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[Related: VMware’s Lawsuit Against Nutanix CEO: 5 Big Things To Know]

Nutanix, which isn’t named as a defendant in the lawsuit, says the litigation is nothing more than an “unfounded attempt to hurt a competitor” and plans to defend the matter in court.

Channel partners said the lawsuit could slow down Nutanix’s market strategy in 2021.

“You have an executive who knows VMware’s cloud roadmap, potential M&A targets, understands the investments it’s leaning into, etc., who basically walks out the door to join your rival – of course VMware is concerned. I would be too,” said one CTO from a solution provider, who did not wish to be identified. The solution provider is a large Nutanix partner but also sells VMware.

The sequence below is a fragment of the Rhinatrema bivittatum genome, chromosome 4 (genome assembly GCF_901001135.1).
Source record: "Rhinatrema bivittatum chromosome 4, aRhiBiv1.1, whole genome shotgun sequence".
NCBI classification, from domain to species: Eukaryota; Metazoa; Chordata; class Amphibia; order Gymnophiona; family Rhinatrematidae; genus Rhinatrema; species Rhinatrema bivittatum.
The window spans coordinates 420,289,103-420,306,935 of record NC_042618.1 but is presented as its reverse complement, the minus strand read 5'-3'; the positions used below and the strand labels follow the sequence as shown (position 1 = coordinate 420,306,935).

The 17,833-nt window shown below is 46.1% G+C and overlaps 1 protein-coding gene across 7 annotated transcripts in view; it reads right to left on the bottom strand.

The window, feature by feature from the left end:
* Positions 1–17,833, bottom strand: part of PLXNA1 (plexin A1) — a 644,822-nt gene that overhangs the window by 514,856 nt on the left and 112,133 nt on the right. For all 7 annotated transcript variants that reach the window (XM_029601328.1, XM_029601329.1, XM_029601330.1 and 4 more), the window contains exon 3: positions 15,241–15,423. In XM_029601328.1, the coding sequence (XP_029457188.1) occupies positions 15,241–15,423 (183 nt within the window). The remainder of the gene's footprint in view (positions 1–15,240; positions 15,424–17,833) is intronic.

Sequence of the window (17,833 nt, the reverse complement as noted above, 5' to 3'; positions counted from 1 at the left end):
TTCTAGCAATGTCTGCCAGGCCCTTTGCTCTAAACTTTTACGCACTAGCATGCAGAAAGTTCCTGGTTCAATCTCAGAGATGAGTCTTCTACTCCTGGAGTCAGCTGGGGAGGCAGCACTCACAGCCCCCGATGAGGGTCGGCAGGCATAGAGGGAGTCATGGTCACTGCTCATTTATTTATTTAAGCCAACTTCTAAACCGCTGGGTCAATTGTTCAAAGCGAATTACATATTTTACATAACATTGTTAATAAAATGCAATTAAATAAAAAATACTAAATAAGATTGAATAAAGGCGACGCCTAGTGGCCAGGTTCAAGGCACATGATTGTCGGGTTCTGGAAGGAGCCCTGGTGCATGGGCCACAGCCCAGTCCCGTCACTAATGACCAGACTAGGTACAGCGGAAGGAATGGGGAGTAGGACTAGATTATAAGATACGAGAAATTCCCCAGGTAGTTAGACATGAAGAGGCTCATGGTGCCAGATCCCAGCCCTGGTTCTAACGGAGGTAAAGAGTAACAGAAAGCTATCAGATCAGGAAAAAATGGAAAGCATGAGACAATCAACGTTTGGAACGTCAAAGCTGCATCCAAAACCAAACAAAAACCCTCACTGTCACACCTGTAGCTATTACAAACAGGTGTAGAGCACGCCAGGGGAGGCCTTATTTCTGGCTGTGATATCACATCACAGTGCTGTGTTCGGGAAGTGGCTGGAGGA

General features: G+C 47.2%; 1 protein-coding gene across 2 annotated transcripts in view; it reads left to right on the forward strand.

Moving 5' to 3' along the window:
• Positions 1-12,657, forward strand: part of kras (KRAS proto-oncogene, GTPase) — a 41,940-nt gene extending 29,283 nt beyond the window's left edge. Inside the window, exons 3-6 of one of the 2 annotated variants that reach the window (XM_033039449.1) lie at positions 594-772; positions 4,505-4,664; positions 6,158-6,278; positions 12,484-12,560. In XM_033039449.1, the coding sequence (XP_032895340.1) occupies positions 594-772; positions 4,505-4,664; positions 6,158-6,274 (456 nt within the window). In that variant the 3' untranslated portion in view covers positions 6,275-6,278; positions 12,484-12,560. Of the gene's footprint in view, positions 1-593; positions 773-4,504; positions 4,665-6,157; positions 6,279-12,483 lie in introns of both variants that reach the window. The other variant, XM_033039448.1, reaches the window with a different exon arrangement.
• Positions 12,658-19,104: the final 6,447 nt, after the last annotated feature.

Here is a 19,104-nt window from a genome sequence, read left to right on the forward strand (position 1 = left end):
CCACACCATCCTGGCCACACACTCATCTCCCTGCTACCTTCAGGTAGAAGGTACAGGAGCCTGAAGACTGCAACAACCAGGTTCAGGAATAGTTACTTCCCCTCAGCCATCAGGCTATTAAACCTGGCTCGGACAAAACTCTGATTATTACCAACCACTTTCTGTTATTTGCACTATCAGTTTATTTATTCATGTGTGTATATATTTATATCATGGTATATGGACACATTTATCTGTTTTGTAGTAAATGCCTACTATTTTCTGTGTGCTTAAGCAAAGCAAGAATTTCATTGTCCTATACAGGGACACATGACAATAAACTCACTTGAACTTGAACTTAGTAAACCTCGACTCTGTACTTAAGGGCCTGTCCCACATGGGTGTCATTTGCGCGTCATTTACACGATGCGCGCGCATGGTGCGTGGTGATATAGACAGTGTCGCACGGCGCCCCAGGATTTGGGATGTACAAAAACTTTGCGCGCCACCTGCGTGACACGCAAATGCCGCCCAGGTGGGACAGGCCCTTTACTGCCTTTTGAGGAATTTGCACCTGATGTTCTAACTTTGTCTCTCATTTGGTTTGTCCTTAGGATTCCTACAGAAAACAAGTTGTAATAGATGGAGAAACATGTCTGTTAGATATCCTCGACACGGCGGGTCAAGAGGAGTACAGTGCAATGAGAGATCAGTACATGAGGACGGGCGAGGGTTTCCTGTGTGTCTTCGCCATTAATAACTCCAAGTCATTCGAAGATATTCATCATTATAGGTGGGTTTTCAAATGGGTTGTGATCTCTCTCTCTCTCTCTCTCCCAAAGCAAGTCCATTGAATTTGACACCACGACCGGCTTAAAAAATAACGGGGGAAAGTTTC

“This lawsuit is interesting in that it’s accusing [Ramaswami] of basically being in charge of leading VMware’s market strategy while at the same time interviewing with Nutanix about how to lead Nutanix’s market strategy,” said the CTO. “As a Nutanix partner, I’m concerned. It could definitely disrupt [Ramaswami’s] plans ahead for this year for sure. … I hope it doesn’t but it’s a real possibility this slows down some things or maybe his decisions as the CEO of Nutanix leads to more litigation from VMware.”

The Palo Alto, Calif.-based virtualization and hybrid cloud software superstar is suing its former COO for failing “to honor his fiduciary and contractual obligations” to VMware, according to the complaint.